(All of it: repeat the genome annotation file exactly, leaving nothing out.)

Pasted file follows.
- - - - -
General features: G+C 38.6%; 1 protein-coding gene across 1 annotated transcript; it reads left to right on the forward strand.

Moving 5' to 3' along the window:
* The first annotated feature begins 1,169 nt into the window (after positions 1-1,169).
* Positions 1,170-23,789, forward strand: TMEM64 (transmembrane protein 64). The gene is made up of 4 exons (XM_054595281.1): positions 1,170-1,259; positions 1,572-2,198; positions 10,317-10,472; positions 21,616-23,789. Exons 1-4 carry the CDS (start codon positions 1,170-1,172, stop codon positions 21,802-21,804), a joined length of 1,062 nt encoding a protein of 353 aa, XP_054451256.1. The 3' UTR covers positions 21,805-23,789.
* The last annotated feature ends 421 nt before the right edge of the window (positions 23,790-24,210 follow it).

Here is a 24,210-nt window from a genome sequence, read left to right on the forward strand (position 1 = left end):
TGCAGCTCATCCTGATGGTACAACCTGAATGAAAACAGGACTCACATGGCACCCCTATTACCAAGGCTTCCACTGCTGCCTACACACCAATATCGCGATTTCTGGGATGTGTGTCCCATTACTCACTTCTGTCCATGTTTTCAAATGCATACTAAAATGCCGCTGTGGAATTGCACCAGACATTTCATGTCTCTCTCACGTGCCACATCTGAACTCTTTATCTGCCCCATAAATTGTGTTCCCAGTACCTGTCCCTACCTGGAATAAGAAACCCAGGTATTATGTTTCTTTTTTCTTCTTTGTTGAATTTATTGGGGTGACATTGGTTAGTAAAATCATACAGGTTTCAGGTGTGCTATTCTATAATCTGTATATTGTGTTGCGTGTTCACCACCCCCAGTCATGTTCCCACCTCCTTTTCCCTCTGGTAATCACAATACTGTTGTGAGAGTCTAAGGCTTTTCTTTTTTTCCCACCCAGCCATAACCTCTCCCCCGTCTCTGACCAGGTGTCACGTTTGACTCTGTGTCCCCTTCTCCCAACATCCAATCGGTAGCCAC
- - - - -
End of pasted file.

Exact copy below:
General features: G+C 38.6%; 1 protein-coding gene across 1 annotated transcript; it reads left to right on the forward strand.

Moving 5' to 3' along the window:
* The first annotated feature begins 1,169 nt into the window (after positions 1-1,169).
* Positions 1,170-23,789, forward strand: TMEM64 (transmembrane protein 64). The gene is made up of 4 exons (XM_054595281.1): positions 1,170-1,259; positions 1,572-2,198; positions 10,317-10,472; positions 21,616-23,789. Exons 1-4 carry the CDS (start codon positions 1,170-1,172, stop codon positions 21,802-21,804), a joined length of 1,062 nt encoding a protein of 353 aa, XP_054451256.1. The 3' UTR covers positions 21,805-23,789.
* The last annotated feature ends 421 nt before the right edge of the window (positions 23,790-24,210 follow it).

Here is a 24,210-nt window from a genome sequence, read left to right on the forward strand (position 1 = left end):
TGCAGCTCATCCTGATGGTACAACCTGAATGAAAACAGGACTCACATGGCACCCCTATTACCAAGGCTTCCACTGCTGCCTACACACCAATATCGCGATTTCTGGGATGTGTGTCCCATTACTCACTTCTGTCCATGTTTTCAAATGCATACTAAAATGCCGCTGTGGAATTGCACCAGACATTTCATGTCTCTCTCACGTGCCACATCTGAACTCTTTATCTGCCCCATAAATTGTGTTCCCAGTACCTGTCCCTACCTGGAATAAGAAACCCAGGTATTATGTTTCTTTTTTCTTCTTTGTTGAATTTATTGGGGTGACATTGGTTAGTAAAATCATACAGGTTTCAGGTGTGCTATTCTATAATCTGTATATTGTGTTGCGTGTTCACCACCCCCAGTCATGTTCCCACCTCCTTTTCCCTCTGGTAATCACAATACTGTTGTGAGAGTCTAAGGCTTTTCTTTTTTTCCCACCCAGCCATAACCTCTCCCCCGTCTCTGACCAGGTGTCACGTTTGACTCTGTGTCCCCTTCTCCCAACATCCAATCGGTAGCCAC